Platform.runLater(new Runnable() {
                    public void run() {
        } catch (IOException e) {
            // probably some retry attempts - depends on what you are doing
        } catch (ClassNotFoundException e) {
            // server sent a dodgy message

    public void handleServerMessage(Object messageFromServer) {
        // you can now update your GUI in the JFX main thread
        if (messageFromServer instanceof PlayerMoved) {
            PlayerMoved playerMoved = (PlayerMoved)messageFromServer;
            playerSprite.moveTo(playerMoved.getX(), playerMoved.getY());
        } else if (messageFromServer instanceof GameOverMessage) {
            my.setText("Game Over Man");

Note that this is for *listening* (and I'm assuming you are using an
asynchronous message approach - where your server can send arbitrary
messages at any time). For *sending* to the server then the Task (or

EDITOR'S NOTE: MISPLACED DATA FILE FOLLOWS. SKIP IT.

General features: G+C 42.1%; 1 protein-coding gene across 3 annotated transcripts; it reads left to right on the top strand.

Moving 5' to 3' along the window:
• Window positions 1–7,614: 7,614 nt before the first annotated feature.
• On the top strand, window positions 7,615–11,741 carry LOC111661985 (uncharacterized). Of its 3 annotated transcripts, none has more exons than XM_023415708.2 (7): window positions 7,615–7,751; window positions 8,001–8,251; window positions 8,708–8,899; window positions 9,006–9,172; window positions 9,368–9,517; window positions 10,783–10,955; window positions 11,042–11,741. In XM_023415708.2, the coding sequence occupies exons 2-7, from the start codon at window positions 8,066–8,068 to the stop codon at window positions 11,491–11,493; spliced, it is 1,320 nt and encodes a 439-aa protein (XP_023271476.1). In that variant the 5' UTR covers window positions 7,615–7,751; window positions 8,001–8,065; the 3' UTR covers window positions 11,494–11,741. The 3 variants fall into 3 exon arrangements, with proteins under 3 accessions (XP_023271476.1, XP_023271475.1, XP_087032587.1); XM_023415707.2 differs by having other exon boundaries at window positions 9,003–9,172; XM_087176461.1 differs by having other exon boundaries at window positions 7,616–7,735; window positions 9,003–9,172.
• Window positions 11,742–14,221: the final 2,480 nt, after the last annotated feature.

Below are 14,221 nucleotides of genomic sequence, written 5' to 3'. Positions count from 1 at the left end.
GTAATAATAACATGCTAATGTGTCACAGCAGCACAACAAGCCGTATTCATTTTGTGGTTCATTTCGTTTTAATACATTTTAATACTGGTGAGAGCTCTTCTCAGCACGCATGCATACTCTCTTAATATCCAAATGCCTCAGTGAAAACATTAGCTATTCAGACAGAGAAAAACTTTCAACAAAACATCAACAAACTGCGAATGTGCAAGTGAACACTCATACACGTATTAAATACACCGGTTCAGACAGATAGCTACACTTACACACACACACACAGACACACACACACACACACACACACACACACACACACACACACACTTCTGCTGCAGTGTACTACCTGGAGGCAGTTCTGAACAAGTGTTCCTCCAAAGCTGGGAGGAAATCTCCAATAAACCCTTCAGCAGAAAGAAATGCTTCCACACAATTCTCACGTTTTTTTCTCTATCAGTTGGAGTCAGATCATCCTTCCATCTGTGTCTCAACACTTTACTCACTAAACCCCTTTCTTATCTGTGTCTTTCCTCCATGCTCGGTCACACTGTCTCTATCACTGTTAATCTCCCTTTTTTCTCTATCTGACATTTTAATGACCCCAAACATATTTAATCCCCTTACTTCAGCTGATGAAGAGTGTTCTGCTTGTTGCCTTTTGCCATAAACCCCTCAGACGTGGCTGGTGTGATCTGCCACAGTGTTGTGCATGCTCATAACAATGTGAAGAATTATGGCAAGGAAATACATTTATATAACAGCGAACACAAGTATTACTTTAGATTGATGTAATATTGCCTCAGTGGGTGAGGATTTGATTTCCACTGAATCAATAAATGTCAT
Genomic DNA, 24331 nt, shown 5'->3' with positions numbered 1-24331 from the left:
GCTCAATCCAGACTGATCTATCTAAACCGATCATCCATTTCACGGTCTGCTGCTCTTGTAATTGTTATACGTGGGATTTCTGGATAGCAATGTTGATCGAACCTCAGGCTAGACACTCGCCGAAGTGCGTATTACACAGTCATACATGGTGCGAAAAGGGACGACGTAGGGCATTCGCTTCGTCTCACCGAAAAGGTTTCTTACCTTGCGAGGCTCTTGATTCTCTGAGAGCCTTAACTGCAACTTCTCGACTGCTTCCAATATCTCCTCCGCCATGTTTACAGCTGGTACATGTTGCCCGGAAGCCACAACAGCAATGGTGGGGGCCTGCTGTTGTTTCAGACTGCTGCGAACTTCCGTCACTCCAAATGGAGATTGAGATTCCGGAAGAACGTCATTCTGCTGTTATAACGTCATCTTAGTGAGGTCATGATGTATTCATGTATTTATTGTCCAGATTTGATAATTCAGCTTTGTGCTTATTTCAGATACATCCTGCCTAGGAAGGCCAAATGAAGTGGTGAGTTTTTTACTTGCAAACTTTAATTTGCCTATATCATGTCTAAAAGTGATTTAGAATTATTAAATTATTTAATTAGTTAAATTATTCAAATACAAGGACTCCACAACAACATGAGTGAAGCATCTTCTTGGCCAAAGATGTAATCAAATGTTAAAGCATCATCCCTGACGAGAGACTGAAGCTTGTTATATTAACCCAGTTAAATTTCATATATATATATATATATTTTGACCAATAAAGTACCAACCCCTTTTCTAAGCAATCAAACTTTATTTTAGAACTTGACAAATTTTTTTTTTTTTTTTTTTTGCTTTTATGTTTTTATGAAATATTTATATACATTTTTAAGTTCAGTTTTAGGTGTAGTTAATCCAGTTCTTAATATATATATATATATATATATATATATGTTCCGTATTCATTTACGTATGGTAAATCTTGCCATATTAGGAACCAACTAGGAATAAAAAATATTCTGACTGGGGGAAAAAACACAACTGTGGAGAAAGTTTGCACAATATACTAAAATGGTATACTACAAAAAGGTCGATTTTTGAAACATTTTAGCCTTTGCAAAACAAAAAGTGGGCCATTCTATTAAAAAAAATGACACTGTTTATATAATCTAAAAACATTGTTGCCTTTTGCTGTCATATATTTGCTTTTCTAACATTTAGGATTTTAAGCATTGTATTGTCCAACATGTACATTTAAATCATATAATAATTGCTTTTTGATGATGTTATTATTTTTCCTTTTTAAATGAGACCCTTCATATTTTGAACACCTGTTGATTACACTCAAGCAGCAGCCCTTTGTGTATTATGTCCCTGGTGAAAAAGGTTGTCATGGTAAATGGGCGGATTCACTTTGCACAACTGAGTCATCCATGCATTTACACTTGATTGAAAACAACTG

Service) stuff is the way to go.

    public void sendMessageToServer(final Object message) {
        Task worker = new Task() {
            protected Object call() throws Exception {
                // where 'out' is the OutputStream of the Socket
                return null;

            protected void succeeded() {
                // message got through, yay

            protected void failed() {
                // message failed, curse you unreliable internet
        new Thread(worker).start();

If you want to do synchronous messaging (i.e. where you server responds to